Improving Your Wellness with Food –
How to Buy Organic, Seasonal, Local
There’s a lot of buzz around the concept of healing with food. After all, our grandparents didn’t have huge grocery stores to shop in, and they always seemed to create nutritious meals from their gardens, the butcher shop, and the bakery. They also seemed to have less chronic illnesses, flu, and colds – stronger immune systems – because their food seemed to be filled with vitamins, minerals, pre- and probiotics, and enzymes. So, how can we get back to eating the best quality food we can find to support our bodies having strong immune systems? We can buy organic, seasonal, local food.
What Does Buy Organic, Seasonal, Local Mean?
Let’s use a common sense approach to define organic, seasonal, local. When we were kids, our families were cash poor but we didn’t know it. Every single one of the neighbors on our block had some sort of family garden. We didn’t have a Loew’s or Home Depot to go to for fertilizer, bug sprays, etc., and even if we did, our folks wouldn’t have had the money to pay for them. So, we used what we composted — our veggie peals, grass clippings, leaves, and fish bones. We mulched with hand-shredded newspaper, did companion planting, used dish soap to make a bug spray, and pulled caterpillars from our tomatoes and squash by hand. These techniques are all common practices for organic gardeners.
Since we lived in Chicago, where the hot growing season is relatively short, we all knew what to plant when. We sprouted peas, greens, and lettuces at the end of February, for planting in cold frames in early March. We didn’t plant our summer crops like tomatoes, egg plant, and summer squash until the soil warmed up. We planted pumpkins and winter squash after the soil warmed but early enough for their long gestation. When the summer crops were harvested, we put in broccoli, cauliflower, and sprouts — which we harvested until Thanksgiving. We ate what we could harvest, so seasonal vegetables and fruits were a natural part of this way of life.
We also traded produce for milk, meat, and eggs with the local farmer and each other. The elderly couple who lived next door didn’t garden but her husband hunted. He traded venison and other game for fresh veggies. Another example is that a neighbor lady grew vegetables and fruits which she used in making her family’s traditional Italian recipes. We traded our crucifers, which she did not grow, for garlic, oregano and other Italian herbs. By trading local, seasonally appropriate foods, we kept everyone in the community fed with nutrition-rich food and also experienced food from other cultures.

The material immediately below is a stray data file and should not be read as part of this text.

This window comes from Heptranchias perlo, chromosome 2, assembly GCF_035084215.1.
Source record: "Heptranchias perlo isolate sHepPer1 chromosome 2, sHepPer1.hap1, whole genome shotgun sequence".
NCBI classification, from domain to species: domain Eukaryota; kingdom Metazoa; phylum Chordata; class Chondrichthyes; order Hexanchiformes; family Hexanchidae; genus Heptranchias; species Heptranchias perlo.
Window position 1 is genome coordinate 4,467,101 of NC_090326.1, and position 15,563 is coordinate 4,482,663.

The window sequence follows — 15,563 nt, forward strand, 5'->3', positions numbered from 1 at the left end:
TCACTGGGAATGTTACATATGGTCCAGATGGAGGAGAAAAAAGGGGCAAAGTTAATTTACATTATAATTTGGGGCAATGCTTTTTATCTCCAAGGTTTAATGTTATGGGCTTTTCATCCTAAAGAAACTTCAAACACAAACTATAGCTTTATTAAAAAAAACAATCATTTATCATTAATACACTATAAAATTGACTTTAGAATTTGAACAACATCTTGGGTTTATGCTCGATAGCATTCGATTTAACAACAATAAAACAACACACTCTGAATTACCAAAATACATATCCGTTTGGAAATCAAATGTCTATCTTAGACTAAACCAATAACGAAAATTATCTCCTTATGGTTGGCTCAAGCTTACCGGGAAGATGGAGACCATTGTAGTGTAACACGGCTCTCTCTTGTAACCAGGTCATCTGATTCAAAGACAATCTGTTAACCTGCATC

These three stories perfectly illustrate the concepts of buying organic (chemical and pesticide free), seasonal (eat veggies and fruits when they are in a natural cycle of harvesting), and local (eat what grows where you live). The nutritional benefits for your family will be great, and you will support the growth of your local economy.
Where Do I Buy Organic, Seasonal, Local Food?
Last Saturday we went to the Decatur Farmer’s Market which is open year round on Wednesdays and Saturdays. Local farmers, cheese makers, artisan bakers, and herbalists participated in the market. We bought some herbal teas from the founder of the market, Duane Marcus, and they were tasty and effective. I’ve been drinking the tea Duane recommended for my digestion for over a week now, and it’s very soothing.
We also connected with the couple who run the farm in Douglasville. It’s about a mile or so from our house. We were thrilled to know that someone as committed to organic, local, seasonal food as we are had a nearby farm. We bought some lovely bok choy from them and stir fried it with oyster mushrooms and organic chicken. The bok choy was superb and very tender!
We also bought salsas and mole from Zocalo Salsas who had a booth at the farmer’s market. We heated up leftover organic chicken in the mole sauce, and it was a true gourmet experience. We also loved tasting the various salsas that Luis Martinez Obregon creates.
So, visiting farmer’s markets is a good way to find the local growers and sample their products. You can also research finding local organic farmers at http://www.localharvest.org/.
John Wright Supports Local Farmer’s Markets
Beginning in the spring, John Wright, owner of Bee Wild, will return to two local farmer’s markets: Farmers Atlanta Road Market in Smyrna, GA and the Green Market at Peachtree Center. John brings a full selection of our honey products to these markets, which begin in April, 2013. He also is promising a surprise product for our local customers.
Whether you go to a farmer’s market or straight to a local farm, know that you can improve your family’s health by buying organic, seasonal, local food.